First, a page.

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March Jobs Disaster: It’s a Bad Report But Don’t Panic, Brusca Says

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The U.S. economy generated 88,000 new jobs in March – far below the consensus estimate of 200,000 – and the smallest gain in 10 months. The unemployment rate dropped to 7.6% from 7.7.% -- the lowest rate since December 2008. The federal government and retailers trimmed their payrolls last month while the health care and business and professional services industries added. The labor participation rate fell to 63.3% in March, its lowest level since 1979. The low participation rate undermined the "good news" of a falling jobless rate.

Related: The Labor Market Is in Worse Shape Than You Think

Heather Boushey, chief economist at the Center for American Progress, said the weak jobs report was a direct reflection of the sequester.

“Sharp cuts in government spending implemented March 1 are only beginning to show their ugly consequences,” Boushey wrote in a report. “Government cutbacks have already been slowing growth and are now actively pulling employment downward, but the worst may be yet to come. While it’s too early to know what the full impact will be on the unemployment rate, government spending cuts are stealing wind from the sails of the recovery.”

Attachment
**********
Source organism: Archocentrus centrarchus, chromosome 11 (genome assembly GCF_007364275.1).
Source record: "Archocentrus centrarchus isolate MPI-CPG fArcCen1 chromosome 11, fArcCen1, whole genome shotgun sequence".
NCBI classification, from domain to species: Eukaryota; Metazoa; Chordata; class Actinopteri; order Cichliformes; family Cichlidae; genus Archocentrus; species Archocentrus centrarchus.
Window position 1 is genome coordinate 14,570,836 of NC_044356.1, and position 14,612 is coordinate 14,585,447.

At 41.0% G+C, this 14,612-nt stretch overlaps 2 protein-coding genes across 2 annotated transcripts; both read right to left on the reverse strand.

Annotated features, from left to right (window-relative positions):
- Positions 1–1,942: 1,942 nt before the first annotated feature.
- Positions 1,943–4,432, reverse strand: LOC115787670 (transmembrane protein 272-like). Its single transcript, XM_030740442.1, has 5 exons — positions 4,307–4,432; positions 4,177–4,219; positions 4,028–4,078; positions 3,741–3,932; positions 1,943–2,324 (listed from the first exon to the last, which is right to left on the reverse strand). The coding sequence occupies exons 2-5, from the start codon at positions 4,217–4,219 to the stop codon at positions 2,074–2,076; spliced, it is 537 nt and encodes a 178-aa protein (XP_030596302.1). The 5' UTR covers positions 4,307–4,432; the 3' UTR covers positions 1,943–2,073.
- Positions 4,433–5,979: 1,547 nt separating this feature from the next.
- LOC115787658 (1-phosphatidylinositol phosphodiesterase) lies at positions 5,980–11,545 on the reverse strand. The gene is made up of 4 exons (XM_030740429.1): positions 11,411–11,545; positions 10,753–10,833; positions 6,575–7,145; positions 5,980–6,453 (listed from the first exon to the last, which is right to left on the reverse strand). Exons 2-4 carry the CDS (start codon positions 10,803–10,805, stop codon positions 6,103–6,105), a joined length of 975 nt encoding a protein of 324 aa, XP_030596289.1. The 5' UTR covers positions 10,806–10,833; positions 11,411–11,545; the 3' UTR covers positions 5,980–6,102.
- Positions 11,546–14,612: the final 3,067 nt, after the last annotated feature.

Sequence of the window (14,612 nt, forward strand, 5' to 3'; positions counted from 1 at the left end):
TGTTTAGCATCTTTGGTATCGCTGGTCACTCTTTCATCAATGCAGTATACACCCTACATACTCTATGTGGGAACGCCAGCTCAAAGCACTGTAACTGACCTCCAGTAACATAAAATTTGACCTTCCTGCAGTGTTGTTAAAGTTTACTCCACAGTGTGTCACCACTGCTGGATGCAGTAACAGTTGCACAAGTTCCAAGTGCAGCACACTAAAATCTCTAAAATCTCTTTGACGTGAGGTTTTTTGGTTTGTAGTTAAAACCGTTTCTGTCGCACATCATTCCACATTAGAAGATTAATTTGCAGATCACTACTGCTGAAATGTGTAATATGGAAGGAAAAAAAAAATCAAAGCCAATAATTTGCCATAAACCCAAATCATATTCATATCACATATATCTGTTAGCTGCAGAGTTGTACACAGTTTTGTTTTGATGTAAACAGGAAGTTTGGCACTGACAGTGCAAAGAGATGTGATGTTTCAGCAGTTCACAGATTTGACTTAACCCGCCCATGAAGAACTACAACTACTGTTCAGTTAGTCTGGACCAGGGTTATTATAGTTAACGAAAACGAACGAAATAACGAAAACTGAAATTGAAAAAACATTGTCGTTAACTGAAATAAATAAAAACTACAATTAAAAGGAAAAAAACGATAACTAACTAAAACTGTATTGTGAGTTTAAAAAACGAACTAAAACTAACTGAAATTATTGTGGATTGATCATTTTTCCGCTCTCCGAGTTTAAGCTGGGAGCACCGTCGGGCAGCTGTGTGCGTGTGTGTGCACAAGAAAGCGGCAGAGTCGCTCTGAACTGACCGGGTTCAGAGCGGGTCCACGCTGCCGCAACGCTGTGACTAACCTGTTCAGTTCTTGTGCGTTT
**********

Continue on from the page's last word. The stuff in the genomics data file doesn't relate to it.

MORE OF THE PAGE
Bob Brusca, chief economist of FAO Economics, says in an interview with The Daily Ticker that economists should digest the jobs report before making any harsh economic predictions.

“88,000 is an unequivocally bad number for the month” but “it’s also the most unreliable,” Brusca notes. “This number will be revised up, don’t worry.”

Consumer confidence may continue its descent as a result of the March jobs report but Brusca argues that recession calls are still premature.

“Recession could be where we’re headed but it’s too soon now to tell,” he adds.

The Federal Reserve has said it would continue its $85 billion bond-buying program until the economy improves. It has been criticized for keeping short-term interest rates near zero but Fed Chairman Ben Bernanke has insisted that rates will remain low until the national unemployment level hits 6.5%.

The Bureau of Labor Statistics also reported that the average workweek in March rose 0.1 hour to 34.6, indicative that workers were putting in more overtime. The February jobs report was revised up to 268,000 from 236,00. The number of new jobs created in January was revised up to 148,000 from 119,000.

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